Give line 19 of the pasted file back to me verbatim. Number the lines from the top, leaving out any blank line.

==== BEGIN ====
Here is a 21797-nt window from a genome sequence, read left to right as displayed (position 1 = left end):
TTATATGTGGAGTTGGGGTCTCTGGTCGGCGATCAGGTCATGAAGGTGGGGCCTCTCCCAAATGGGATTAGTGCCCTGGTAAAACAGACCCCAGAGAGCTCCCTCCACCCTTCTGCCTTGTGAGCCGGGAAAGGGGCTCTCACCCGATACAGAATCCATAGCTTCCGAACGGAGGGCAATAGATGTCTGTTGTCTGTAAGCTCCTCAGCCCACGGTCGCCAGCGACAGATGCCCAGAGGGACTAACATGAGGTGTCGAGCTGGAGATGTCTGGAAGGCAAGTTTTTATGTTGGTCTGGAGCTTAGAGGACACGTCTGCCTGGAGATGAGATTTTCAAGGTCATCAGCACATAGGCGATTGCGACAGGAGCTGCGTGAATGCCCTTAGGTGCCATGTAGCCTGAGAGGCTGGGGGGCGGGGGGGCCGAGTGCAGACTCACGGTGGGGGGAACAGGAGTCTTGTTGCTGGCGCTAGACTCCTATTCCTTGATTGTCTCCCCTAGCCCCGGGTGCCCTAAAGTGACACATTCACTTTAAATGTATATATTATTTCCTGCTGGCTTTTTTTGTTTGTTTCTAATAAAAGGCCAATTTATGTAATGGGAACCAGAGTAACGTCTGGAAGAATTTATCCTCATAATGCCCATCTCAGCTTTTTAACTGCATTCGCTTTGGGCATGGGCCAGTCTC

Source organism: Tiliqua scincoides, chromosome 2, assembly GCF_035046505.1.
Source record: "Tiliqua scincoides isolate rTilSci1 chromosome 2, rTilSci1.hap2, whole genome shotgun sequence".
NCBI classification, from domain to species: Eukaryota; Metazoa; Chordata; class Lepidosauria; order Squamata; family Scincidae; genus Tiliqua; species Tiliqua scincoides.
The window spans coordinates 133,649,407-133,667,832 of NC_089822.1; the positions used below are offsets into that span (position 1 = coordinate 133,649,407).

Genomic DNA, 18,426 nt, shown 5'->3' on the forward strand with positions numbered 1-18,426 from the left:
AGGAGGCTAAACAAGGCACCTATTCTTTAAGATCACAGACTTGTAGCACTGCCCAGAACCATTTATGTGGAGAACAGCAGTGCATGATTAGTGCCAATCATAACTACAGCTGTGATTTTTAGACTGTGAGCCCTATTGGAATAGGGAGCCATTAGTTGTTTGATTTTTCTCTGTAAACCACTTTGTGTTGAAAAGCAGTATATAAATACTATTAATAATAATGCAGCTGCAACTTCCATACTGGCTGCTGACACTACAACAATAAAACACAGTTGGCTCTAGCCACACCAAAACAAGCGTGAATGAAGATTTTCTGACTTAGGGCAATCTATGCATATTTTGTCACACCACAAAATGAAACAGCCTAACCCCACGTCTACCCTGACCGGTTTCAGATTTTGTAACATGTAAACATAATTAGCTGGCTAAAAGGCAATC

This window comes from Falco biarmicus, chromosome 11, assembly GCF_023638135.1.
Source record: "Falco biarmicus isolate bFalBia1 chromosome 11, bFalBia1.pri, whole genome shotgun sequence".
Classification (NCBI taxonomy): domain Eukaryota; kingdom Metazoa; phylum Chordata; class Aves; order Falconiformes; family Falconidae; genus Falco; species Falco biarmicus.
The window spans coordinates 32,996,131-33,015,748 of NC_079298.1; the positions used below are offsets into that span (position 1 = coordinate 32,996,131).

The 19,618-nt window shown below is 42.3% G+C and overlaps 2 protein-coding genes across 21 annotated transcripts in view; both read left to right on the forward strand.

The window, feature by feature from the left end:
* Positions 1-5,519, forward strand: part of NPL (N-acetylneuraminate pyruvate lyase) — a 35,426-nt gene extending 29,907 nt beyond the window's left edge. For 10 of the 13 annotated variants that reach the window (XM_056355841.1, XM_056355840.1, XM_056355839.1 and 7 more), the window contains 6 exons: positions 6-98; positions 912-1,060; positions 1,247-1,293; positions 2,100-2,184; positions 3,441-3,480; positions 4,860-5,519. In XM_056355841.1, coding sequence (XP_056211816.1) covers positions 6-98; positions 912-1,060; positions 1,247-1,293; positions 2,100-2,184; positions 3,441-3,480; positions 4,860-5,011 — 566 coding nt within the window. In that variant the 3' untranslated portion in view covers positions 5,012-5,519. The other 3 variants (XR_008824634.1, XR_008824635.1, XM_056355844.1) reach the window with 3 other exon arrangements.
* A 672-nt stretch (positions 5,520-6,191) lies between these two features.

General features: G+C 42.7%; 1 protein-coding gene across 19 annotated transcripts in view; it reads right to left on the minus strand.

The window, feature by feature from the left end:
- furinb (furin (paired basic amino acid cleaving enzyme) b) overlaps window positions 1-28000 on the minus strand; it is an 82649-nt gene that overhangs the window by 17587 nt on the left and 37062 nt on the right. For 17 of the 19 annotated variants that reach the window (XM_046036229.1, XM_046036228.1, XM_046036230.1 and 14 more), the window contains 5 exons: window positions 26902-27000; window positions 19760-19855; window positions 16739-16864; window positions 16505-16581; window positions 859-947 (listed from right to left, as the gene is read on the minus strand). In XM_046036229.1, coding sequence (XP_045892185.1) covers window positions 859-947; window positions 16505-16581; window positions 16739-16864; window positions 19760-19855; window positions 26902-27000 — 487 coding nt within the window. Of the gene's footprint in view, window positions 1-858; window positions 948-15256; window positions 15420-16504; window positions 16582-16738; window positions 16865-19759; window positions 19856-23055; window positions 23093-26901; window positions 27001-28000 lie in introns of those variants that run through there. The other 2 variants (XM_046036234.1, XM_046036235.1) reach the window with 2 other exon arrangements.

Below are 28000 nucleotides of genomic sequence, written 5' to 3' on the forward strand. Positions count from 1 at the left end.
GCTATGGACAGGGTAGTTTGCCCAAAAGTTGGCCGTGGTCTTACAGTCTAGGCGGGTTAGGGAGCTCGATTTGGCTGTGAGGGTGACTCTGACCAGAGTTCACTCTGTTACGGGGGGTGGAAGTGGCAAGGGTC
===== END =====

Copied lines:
- furinb (furin (paired basic amino acid cleaving enzyme) b) overlaps window positions 1-28000 on the minus strand; it is an 82649-nt gene that overhangs the window by 17587 nt on the left and 37062 nt on the right. For 17 of the 19 annotated variants that reach the window (XM_046036229.1, XM_046036228.1, XM_046036230.1 and 14 more), the window contains 5 exons: window positions 26902-27000; window positions 19760-19855; window positions 16739-16864; window positions 16505-16581; window positions 859-947 (listed from right to left, as the gene is read on the minus strand). In XM_046036229.1, coding sequence (XP_045892185.1) covers window positions 859-947; window positions 16505-16581; window positions 16739-16864; window positions 19760-19855; window positions 26902-27000 — 487 coding nt within the window. Of the gene's footprint in view, window positions 1-858; window positions 948-15256; window positions 15420-16504; window positions 16582-16738; window positions 16865-19759; window positions 19856-23055; window positions 23093-26901; window positions 27001-28000 lie in introns of those variants that run through there. The other 2 variants (XM_046036234.1, XM_046036235.1) reach the window with 2 other exon arrangements.